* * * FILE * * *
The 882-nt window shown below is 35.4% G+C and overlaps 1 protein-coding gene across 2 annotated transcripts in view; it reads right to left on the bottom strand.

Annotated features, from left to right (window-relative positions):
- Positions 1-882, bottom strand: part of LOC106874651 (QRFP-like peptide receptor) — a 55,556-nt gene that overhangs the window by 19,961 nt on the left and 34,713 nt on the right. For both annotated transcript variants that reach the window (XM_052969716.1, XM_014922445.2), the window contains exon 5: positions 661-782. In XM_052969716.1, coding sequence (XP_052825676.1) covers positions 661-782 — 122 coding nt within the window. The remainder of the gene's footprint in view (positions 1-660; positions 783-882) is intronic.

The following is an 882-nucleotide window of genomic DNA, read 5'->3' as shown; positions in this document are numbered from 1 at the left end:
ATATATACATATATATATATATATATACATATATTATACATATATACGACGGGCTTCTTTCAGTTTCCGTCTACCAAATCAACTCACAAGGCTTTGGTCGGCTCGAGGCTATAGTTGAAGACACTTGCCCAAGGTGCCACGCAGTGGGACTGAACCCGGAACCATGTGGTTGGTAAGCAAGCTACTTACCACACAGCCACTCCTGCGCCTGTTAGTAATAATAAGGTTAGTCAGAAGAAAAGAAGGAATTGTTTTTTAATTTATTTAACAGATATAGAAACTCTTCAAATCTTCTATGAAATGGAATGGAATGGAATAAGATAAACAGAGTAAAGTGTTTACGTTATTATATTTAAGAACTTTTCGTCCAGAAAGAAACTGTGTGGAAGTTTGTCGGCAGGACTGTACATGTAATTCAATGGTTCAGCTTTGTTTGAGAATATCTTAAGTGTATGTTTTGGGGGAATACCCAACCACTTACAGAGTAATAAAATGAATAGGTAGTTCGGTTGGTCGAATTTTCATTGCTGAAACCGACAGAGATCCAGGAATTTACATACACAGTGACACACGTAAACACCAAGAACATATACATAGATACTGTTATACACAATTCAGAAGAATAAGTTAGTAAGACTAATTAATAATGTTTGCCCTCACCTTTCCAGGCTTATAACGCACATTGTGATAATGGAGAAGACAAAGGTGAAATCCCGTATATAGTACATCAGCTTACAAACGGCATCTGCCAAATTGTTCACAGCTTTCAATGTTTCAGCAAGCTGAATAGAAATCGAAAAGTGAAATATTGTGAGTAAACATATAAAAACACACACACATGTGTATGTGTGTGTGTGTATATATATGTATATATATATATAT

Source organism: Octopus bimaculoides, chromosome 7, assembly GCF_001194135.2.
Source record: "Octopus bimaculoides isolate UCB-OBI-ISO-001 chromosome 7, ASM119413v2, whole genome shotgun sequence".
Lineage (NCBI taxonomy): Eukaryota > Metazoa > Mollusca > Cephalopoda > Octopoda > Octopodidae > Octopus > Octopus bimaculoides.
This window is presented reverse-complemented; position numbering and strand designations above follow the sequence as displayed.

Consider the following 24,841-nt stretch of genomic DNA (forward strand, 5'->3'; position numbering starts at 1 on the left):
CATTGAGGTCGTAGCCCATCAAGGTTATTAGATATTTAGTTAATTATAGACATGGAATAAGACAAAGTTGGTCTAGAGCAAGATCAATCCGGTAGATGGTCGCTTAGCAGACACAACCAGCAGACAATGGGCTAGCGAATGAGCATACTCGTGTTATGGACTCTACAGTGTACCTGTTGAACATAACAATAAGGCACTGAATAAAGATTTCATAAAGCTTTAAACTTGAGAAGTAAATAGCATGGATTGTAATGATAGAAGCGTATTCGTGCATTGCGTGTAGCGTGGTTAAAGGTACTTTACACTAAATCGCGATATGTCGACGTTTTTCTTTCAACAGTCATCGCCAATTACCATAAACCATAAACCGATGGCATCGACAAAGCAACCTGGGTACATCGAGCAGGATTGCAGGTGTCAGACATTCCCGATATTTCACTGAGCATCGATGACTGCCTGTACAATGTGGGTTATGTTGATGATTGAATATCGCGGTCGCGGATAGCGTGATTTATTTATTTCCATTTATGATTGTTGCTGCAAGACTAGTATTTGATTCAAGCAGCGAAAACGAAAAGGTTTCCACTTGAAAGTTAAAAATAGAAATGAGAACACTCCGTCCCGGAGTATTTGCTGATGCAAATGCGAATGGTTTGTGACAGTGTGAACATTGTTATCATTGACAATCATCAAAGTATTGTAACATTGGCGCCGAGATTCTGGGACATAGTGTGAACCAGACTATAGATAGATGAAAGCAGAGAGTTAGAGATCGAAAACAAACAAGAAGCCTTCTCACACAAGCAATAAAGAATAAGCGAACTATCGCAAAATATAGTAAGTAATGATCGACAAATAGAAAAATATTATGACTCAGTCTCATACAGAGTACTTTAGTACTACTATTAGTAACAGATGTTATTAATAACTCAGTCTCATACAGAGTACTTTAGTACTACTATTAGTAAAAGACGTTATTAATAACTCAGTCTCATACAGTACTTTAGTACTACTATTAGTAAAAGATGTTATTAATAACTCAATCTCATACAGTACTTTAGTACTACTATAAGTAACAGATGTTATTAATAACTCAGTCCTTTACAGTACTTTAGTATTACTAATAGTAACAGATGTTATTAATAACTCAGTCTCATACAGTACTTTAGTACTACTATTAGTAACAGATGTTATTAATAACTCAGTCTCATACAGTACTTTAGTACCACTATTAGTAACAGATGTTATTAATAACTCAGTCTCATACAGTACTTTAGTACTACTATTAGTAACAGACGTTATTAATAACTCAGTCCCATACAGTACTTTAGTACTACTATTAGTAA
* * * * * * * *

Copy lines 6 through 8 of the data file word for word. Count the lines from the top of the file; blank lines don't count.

Source organism: Octopus bimaculoides, chromosome 7, assembly GCF_001194135.2.
Source record: "Octopus bimaculoides isolate UCB-OBI-ISO-001 chromosome 7, ASM119413v2, whole genome shotgun sequence".
Lineage (NCBI taxonomy): Eukaryota > Metazoa > Mollusca > Cephalopoda > Octopoda > Octopodidae > Octopus > Octopus bimaculoides.